Chocolate tastes good for people, and most dogs like the taste of chocolate as well. But chocolate can be dangerous for dogs especially if the dog ate chocolate in large quantities.
But what causes chocolate toxicity in dogs?
Chocolate contains methylxanthines, which are naturally occurring stimulants made up of alkaloid theobromine and caffeine, although the latter is in much smaller amounts in chocolate than the former.
Methylxanthines are not toxic to people in the concentrations found in chocolates and baked goods, but when ingested by dogs, the effects can be deadly.
Dogs metabolize theobromine at a much slower rate than humans. This results in adverse effects on their hearts, central nervous systems, and kidneys.
What Type of Chocolate Has Your Dog Eaten?
If your dog has eaten some chocolate, don’t panic! Not all chocolates have the same level of toxicity to dogs. The important questions are: What type of chocolate did he eat? And how much?
As a rule of thumb, higher quality pure chocolate contains more theobromine than lower quality chocolate.
Theobromine levels are higher in dark chocolates (e.g. baker’s chocolate) than in milk chocolates. White chocolates contain the least amount of theobromine.
The Merck Veterinary Manual shows the approximate levels of theobromine in different types of chocolate, as follows:
|Chocolate Type||Theobromine Level|
|Dry cocoa powder||800 mg/oz|
|Unsweetened (Baker’s) chocolate||450 mg/oz|
|Cocoa bean mulch||255 mg/oz|
|Semisweet / sweet dark chocolate||150-160 mg/oz|
|Milk chocolate||44-64 mg/oz|
|White chocolate||insignificant amount|
How Much Is Too Much?
As you can see from the table above, not all types of chocolates contain the same amount of theobromine. So even if your dog ate a significant amount of white chocolate, he would probably not show any signs of toxicity because the amount of theobromine in white chocolate is negligible.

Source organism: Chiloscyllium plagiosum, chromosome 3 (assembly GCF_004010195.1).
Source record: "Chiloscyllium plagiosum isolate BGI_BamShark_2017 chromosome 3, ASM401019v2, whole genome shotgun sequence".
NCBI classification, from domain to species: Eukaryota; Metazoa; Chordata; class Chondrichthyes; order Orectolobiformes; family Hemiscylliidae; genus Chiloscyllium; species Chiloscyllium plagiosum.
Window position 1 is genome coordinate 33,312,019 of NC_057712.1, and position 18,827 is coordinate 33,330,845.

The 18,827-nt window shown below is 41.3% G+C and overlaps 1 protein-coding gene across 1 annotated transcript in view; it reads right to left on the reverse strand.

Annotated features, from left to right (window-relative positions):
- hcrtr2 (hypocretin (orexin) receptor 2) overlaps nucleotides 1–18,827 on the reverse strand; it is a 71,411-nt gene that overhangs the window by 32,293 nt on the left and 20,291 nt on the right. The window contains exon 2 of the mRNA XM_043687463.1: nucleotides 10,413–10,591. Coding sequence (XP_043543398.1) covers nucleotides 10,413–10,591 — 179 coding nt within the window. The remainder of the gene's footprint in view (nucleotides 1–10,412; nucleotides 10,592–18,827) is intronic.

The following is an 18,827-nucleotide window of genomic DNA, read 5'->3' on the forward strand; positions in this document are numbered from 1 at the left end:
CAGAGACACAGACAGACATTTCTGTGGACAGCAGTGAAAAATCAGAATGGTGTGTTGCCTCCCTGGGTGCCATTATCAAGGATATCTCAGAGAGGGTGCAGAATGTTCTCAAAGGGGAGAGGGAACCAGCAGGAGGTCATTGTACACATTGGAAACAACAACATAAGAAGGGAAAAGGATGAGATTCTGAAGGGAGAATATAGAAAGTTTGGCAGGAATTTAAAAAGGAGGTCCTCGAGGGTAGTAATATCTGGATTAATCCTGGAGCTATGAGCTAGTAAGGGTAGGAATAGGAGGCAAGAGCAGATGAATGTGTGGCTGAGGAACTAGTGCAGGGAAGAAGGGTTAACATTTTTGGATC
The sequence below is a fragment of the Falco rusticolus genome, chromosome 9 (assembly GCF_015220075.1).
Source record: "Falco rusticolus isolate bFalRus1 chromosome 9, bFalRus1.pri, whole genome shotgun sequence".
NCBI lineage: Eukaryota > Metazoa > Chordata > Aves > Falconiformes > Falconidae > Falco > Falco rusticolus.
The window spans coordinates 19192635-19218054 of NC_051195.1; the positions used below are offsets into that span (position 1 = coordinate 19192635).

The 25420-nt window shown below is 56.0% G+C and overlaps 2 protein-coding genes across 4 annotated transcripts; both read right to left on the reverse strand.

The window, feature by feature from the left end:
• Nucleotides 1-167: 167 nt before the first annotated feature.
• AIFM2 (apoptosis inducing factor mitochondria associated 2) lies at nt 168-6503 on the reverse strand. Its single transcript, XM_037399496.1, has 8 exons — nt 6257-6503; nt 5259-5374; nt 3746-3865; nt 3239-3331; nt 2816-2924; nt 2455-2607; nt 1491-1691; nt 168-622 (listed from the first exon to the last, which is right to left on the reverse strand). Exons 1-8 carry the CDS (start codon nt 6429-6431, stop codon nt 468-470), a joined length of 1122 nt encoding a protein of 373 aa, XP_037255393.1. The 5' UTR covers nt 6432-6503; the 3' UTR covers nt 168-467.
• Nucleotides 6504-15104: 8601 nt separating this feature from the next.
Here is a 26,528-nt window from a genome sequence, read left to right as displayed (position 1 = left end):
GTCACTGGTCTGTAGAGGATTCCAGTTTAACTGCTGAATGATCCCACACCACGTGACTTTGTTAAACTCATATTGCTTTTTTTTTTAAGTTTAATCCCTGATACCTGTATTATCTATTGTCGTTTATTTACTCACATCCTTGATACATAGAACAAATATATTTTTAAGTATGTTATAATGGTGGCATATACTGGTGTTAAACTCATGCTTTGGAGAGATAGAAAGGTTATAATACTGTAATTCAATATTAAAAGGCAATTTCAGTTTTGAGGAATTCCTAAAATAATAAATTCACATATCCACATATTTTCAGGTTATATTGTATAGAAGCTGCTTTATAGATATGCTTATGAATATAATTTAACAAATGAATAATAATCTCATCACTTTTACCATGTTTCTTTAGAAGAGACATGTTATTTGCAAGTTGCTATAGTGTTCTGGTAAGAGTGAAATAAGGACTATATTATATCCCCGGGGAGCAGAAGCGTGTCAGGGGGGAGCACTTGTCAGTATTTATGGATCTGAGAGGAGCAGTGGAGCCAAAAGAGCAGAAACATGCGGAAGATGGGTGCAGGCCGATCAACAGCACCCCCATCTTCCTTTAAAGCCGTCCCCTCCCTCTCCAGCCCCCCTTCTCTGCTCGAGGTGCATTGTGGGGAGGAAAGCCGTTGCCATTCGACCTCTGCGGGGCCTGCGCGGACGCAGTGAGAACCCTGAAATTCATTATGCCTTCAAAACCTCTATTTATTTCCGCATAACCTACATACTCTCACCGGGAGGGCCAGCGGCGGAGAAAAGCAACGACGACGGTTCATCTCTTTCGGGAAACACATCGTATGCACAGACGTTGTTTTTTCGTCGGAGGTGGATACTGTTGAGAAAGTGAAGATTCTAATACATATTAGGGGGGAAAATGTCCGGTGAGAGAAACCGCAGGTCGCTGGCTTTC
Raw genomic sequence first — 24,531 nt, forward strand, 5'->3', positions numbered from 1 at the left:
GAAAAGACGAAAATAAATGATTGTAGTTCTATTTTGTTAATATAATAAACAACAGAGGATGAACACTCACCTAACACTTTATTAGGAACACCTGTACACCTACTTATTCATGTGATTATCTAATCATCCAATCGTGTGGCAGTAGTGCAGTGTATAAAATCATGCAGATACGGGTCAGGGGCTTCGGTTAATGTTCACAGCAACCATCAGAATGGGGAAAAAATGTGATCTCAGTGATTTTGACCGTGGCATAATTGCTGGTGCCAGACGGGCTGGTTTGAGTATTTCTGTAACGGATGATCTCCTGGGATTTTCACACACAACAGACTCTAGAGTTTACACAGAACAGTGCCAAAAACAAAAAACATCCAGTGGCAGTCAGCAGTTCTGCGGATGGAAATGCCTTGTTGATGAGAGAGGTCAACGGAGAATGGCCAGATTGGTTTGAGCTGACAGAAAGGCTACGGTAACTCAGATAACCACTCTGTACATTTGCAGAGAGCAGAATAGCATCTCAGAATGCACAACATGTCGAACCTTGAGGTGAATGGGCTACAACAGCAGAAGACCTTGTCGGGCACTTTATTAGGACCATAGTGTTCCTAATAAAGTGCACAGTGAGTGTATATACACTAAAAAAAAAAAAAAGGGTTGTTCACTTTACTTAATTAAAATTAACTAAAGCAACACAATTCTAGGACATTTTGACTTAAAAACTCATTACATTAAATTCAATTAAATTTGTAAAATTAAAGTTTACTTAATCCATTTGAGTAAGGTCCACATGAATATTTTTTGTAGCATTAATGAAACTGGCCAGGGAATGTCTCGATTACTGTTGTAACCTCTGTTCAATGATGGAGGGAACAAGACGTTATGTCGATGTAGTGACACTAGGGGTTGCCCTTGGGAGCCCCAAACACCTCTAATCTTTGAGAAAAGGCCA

But the same cannot be said about dark chocolate.
In order to answer the question “How much is too much?”, we need to consider several factors, such as the type of chocolate, as well as the weight and health condition of the dog.
The following table shows you the type and the quantity of chocolate a dog has to eat in order to cause signs of toxicity, in accordance with the size of the dog.
To read the table, please understand the following:
- First column of the table: A list of different chocolates;
- Second column: toxic dose per pound of body weight;
- Third column: The approximate amount of chocolate a 10-lb dog has to eat to become sick;
- Fourth column: The approximate amount of chocolate a 20-lb dog has to eat to become sick.
So, a 20-pound dog has to eat about 250 pounds of white chocolate before getting sick, but only about 2 ounces of Baker’s chocolate can cause toxicity in the same dog.
|Chocolate Type||Toxicity/lb||10 lb Dog||20 lb Dog|
|White Chocolate||200 oz||125 lbs||250 lbs|
|Milk Chocolate||1 oz||8 oz (2-3 chocolate bars)||1 lb (5-6 chocolate bars)|
|Semi-sweet Chocolate||1 oz||8 oz||1 lb|
|Sweet Cocoa||0.3 oz||1/6 lb||1/3 lb|
|Baker’s Chocolate||0.1 oz||1 oz||2 oz|
Symptoms of Chocolate Toxicity in Dogs
Signs of chocolate toxicity in dogs occur within hours after ingestion of chocolate. Early signs of chocolate poisoning in dogs include:
Dogs with more advanced chocolate poisoning show signs such as:
Death, which is rare, is caused by cardiac arrest.
What To Do If Your Dog Has Eaten Chocolate
If you know your dog has just eaten some chocolate within the past six hours, try to determine the type and amount of chocolate ingested.
If you can determine that your dog has eaten enough dark chocolate to cause toxicity, and he has not vomited yet, induce vomiting immediately.
To induce vomiting, make a 50/50 mix of hydrogen peroxide and water and pour between a teaspoon and a tablespoon, depending on the size of your dog, down his throat.
If it does not work within five minutes, repeat the procedure, but do it no more than three times.
After your dog has vomited, give him granular activated charcoal (food grade). Mix five heaping teaspoons of granules in one cup of water. The dosage is 1 teaspoon for dogs under 25 pounds and 2 teaspoons for dogs over 25 pounds.
Then take your dog to the vet for further examination and treatment.
If more than six hours have already passed before you realize that your dog has eaten chocolate and he is already showing advanced poisoning symptoms, such as seizures, do not try to induce vomiting.
Rush him to the vet for emergency treatment immediately!
Prevention of Chocolate Toxicity in Dogs
To prevent your dog from getting chocolate poisoning, keep all chocolate out of the reach of your dog.
Make sure that all family members, including children, understand the potential danger of feeding your dog chocolate.